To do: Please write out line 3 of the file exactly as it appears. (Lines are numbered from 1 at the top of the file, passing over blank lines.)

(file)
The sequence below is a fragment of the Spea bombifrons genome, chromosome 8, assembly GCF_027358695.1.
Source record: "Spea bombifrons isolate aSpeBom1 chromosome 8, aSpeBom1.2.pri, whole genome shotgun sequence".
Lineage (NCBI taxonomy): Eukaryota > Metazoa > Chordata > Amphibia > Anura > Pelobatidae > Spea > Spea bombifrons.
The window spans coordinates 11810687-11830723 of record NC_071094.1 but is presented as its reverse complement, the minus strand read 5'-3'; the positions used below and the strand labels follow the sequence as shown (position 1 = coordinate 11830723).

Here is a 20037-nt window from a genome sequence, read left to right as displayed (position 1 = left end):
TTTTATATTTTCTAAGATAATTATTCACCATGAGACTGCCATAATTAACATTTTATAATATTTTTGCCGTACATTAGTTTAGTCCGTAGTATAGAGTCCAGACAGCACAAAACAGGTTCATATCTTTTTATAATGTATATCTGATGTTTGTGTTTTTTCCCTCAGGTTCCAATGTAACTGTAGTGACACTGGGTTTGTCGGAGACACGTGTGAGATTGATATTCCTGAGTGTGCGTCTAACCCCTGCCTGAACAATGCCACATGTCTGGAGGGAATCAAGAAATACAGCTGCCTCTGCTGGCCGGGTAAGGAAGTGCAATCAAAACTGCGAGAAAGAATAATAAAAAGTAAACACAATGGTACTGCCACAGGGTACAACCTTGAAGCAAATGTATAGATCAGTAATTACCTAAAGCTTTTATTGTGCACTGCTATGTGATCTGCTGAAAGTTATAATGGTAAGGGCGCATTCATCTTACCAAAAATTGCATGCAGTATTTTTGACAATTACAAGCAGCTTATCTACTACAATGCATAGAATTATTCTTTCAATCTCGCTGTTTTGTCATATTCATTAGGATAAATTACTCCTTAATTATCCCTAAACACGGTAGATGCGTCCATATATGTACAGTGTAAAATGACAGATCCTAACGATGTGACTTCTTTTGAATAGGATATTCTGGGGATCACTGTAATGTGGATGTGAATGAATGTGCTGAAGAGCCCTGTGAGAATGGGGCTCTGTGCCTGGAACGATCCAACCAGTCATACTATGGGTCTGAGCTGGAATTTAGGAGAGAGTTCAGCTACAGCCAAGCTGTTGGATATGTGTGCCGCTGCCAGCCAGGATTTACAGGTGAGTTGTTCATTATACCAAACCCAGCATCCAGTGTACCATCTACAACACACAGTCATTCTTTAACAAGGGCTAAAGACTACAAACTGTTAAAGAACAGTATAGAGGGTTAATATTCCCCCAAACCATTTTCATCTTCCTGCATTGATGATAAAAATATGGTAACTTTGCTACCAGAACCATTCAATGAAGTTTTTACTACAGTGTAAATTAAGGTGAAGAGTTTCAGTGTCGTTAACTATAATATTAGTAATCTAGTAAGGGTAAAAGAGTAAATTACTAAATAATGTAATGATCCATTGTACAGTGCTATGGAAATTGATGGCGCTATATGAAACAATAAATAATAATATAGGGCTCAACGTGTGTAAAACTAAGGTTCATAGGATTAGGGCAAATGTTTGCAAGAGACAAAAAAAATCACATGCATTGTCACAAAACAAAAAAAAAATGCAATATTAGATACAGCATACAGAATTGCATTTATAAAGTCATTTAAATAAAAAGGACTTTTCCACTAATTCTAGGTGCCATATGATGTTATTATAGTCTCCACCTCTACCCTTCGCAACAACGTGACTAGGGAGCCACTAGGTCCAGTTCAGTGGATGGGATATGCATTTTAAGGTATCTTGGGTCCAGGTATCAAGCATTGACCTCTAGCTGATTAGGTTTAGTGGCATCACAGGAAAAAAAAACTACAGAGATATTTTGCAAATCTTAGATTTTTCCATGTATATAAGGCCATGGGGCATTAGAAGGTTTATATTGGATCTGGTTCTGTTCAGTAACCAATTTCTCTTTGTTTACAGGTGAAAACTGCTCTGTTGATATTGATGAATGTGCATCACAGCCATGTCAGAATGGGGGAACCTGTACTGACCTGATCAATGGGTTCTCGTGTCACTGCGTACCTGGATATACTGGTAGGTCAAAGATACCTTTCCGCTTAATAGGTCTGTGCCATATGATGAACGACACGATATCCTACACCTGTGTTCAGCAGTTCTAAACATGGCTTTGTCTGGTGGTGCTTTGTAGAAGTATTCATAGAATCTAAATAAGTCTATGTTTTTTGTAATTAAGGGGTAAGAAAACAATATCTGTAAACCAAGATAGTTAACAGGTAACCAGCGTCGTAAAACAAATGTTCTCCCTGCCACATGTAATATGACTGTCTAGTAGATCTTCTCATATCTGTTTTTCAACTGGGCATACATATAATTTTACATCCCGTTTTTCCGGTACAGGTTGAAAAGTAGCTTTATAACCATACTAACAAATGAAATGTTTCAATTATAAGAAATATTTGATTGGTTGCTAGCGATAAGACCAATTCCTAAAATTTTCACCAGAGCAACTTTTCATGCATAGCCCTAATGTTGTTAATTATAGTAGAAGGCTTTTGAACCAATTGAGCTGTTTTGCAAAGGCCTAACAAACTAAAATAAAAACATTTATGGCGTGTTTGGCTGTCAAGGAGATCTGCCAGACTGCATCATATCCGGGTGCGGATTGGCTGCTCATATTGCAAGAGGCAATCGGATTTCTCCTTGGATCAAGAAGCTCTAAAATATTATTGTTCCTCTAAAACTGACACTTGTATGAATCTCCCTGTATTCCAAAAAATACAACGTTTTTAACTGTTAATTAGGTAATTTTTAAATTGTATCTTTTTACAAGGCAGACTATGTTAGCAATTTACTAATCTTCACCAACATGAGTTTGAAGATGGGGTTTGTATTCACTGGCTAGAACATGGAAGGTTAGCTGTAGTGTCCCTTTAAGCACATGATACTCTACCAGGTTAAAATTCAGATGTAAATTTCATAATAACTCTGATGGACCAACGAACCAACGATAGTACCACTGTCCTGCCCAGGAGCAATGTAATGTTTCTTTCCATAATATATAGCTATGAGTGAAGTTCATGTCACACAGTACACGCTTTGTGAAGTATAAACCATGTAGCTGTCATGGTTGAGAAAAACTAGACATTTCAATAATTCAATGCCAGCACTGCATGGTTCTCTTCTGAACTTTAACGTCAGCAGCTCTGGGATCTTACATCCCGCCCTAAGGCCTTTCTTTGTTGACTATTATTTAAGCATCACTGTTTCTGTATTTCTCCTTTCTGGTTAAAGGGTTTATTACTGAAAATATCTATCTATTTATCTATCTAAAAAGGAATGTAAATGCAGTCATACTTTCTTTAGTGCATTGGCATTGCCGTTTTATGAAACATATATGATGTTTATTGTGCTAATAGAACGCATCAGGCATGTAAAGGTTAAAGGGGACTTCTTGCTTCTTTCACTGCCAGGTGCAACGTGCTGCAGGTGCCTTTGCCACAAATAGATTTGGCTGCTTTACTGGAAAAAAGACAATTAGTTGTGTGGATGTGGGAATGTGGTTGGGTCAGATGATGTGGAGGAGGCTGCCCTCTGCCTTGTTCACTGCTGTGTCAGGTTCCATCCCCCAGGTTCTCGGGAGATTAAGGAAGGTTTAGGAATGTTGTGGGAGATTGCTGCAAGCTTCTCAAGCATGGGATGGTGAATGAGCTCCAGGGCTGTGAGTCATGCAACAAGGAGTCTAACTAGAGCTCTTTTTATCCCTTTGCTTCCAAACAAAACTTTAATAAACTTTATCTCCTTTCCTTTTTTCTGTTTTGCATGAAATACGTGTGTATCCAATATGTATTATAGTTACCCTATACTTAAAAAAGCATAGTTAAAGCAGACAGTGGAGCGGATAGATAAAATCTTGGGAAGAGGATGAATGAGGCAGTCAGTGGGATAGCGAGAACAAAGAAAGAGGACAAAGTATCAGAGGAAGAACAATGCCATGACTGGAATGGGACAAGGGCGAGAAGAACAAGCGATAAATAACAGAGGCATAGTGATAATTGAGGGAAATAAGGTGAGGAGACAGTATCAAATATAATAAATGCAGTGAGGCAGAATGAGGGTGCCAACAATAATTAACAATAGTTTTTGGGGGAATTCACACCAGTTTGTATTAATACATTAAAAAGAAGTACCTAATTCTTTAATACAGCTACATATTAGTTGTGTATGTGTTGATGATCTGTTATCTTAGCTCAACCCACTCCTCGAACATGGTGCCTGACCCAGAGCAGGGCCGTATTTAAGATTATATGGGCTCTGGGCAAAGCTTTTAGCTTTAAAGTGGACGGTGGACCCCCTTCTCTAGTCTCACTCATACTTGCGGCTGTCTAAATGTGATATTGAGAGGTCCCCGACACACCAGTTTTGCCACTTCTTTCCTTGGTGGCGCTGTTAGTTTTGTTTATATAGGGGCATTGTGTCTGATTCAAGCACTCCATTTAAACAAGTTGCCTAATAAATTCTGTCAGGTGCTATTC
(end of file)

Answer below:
Lineage (NCBI taxonomy): Eukaryota > Metazoa > Chordata > Amphibia > Anura > Pelobatidae > Spea > Spea bombifrons.